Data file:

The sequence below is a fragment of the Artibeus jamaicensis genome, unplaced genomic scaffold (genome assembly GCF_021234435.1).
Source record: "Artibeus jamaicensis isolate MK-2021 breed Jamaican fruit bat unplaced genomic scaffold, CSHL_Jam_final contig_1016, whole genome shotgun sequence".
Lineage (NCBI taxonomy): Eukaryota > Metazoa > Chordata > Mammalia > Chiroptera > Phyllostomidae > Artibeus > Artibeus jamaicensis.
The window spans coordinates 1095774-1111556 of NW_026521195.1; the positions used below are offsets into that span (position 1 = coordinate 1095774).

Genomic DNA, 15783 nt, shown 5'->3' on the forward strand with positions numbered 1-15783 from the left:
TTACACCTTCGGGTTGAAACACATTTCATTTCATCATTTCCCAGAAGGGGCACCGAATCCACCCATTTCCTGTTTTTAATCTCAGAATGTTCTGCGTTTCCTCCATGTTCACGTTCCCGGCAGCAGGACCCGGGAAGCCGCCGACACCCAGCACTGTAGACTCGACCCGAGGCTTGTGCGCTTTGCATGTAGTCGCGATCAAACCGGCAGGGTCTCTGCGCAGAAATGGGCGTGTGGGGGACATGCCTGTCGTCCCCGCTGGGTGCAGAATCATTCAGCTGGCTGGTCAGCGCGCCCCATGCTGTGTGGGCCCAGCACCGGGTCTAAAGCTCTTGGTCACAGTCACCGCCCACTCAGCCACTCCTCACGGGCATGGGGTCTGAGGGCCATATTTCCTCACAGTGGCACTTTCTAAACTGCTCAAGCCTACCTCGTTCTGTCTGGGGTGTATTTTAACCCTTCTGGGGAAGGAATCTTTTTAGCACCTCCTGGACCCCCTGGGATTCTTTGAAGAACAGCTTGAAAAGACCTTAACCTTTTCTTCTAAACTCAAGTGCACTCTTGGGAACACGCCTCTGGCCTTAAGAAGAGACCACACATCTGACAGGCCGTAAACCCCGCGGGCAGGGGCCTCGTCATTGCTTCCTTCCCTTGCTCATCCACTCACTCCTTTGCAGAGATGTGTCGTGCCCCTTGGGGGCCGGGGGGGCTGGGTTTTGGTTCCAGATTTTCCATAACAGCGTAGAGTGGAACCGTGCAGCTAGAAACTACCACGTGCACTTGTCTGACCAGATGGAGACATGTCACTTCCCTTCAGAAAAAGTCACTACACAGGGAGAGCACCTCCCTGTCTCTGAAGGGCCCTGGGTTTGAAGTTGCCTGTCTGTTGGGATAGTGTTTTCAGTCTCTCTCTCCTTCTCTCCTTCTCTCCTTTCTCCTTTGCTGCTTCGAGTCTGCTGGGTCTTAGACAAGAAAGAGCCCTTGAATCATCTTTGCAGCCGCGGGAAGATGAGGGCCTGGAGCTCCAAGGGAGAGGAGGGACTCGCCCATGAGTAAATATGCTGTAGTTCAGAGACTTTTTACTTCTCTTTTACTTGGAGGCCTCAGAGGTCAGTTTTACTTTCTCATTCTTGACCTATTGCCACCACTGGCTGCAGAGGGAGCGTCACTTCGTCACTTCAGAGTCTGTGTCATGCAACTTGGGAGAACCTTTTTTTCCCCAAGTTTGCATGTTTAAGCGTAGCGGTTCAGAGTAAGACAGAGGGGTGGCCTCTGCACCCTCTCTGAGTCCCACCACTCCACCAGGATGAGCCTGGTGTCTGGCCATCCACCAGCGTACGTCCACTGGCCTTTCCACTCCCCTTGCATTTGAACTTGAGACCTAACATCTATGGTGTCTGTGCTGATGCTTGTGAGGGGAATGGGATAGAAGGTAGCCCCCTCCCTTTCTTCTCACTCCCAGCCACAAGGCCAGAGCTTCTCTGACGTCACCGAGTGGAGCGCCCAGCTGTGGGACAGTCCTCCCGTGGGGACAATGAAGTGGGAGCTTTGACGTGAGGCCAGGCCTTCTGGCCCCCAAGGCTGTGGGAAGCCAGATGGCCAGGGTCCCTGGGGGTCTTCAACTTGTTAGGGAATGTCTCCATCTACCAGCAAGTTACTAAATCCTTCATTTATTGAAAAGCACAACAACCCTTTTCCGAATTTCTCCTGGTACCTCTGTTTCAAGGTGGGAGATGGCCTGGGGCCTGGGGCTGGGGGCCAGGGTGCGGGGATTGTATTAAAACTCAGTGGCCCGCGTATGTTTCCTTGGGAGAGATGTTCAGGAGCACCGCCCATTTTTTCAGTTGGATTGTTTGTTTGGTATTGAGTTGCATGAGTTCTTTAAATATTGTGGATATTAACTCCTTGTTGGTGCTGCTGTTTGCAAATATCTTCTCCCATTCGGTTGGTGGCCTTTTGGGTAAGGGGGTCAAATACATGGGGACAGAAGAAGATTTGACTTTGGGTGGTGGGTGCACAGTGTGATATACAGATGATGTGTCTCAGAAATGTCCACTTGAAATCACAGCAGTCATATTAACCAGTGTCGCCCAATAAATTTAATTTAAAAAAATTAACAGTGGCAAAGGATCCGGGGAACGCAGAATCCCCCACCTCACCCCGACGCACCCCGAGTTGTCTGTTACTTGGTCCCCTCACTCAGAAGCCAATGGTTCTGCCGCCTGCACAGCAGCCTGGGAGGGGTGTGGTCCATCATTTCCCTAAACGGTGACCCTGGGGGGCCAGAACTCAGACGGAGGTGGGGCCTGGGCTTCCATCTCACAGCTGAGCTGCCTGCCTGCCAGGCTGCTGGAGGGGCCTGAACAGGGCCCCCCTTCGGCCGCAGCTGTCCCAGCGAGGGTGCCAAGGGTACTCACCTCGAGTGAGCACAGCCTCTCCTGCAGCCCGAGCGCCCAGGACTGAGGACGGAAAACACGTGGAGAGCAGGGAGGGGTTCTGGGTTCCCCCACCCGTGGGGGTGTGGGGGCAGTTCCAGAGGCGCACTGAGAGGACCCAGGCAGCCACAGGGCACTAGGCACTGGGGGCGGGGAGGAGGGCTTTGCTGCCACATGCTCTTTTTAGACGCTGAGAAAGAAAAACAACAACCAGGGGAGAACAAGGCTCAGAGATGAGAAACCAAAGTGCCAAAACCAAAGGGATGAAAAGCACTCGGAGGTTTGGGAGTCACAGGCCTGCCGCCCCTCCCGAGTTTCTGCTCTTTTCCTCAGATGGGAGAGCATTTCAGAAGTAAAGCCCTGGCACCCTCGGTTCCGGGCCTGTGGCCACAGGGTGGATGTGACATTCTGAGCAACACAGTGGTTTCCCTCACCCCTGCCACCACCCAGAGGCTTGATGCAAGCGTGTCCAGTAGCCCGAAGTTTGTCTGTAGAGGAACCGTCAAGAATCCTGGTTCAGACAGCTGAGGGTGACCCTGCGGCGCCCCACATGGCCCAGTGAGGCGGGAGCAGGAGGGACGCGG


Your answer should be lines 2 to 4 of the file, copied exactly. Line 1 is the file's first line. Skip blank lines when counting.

Source record: "Artibeus jamaicensis isolate MK-2021 breed Jamaican fruit bat unplaced genomic scaffold, CSHL_Jam_final contig_1016, whole genome shotgun sequence".
Lineage (NCBI taxonomy): Eukaryota > Metazoa > Chordata > Mammalia > Chiroptera > Phyllostomidae > Artibeus > Artibeus jamaicensis.
The window spans coordinates 1095774-1111556 of NW_026521195.1; the positions used below are offsets into that span (position 1 = coordinate 1095774).